Black-Eyed Susans are an herbaceous perennial that fully die back to the ground in the fall. The root system goes dormant during the cold of winter and regrows early in the spring, sending up tender basal leaves first. Overwintering Black-Eyed Susan is easy and involves little extra care.
Protecting Black-Eyes Susan in Winter
The most important thing to monitor during the winter is the drainage in the garden or the container. Root rot is a common problem when plants are left to sit in cold, waterlogged soil for too long. Make sure that gutter downspouts do not drain near or on the planting site. Run-off from driveways, patios, neighboring yards, or streets can also be issues in growing zones that experience heavy winter rains.
Digging up and temporarily potting up Black-Eyed Susan is one solution that will protect the plant until a new spot can be prepared in the spring. Place newly potted plants in a sheltered location that receives natural rainfall or moisture for the rest of the winter.
Cutting Back Black-Eyed Susan For Winter
Cutting back of dead or dying top growth is the only maintenance that is needed for winter preparation. Cut the stems down to the ground, or to the basal growth if you are gardening in the warmer hardiness zones. Alternatively, the flower stems can be left to cut back in the spring. Birds and other wildlife will feast on the seeds through the winter. The dead plant material will provide extra insulation for the plant crown through the winter.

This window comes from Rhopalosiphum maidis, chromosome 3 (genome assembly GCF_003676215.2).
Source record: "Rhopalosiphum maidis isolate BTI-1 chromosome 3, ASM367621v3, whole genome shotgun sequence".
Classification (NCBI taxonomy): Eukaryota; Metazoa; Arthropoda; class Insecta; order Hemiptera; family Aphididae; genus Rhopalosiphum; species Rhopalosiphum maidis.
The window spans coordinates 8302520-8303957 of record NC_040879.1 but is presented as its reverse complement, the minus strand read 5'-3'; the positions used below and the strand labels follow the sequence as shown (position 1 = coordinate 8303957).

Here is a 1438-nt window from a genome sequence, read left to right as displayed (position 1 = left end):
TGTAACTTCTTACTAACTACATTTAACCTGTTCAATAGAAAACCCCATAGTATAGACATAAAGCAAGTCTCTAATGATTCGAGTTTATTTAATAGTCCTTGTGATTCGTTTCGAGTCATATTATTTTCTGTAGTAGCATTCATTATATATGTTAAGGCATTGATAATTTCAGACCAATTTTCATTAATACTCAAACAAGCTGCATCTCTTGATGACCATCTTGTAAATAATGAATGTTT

Black-Eyed Susan Winter Care in Pots
Containers need to have excellent drainage for the plants to overwinter successfully. If the pot is sitting in water at any time, it should be either moved to another location or lifted up on bricks or pot feet. Black-Eyed Susans are hardy perennials that do not need to be brought into an unheated greenhouse or basement to survive the winter. The cold helps them to stay dormant and prepare for new growth in the spring.
Watering Black-Eyed Susan in Winter
Watering during the winter is not usually necessary. The plant roots are not actively growing and can survive on little moisture if needed. In warmer climates, supplemental watering may be needed during long stretches of dry weather. Applying an organic mulch will help conserve soil moisture and insulate the plant crown.
Growing Black-Eyed Susan Indoors
Herbaceous perennials do not make suitable houseplants and do not need to be overwintered in the house. The plants need a period of dormancy to prepare for new growth in the spring.
Steps To Care For Black-Eyed Susan in Winter
Step 1 - Cut back dead and dying top growth in the fall
Step 2 - Mulch with organic compost or shredded leaves around the base of the plant
Step 3 - Leave the seed heads up for birds and other wildlife if you garden in a warmer growing zone
Step 4 - Remove mulch from the crown of the plant as soon as new growth emerges in the spring
Step 5 - Temporarily move any plant or container that is getting too much water to a more sheltered position
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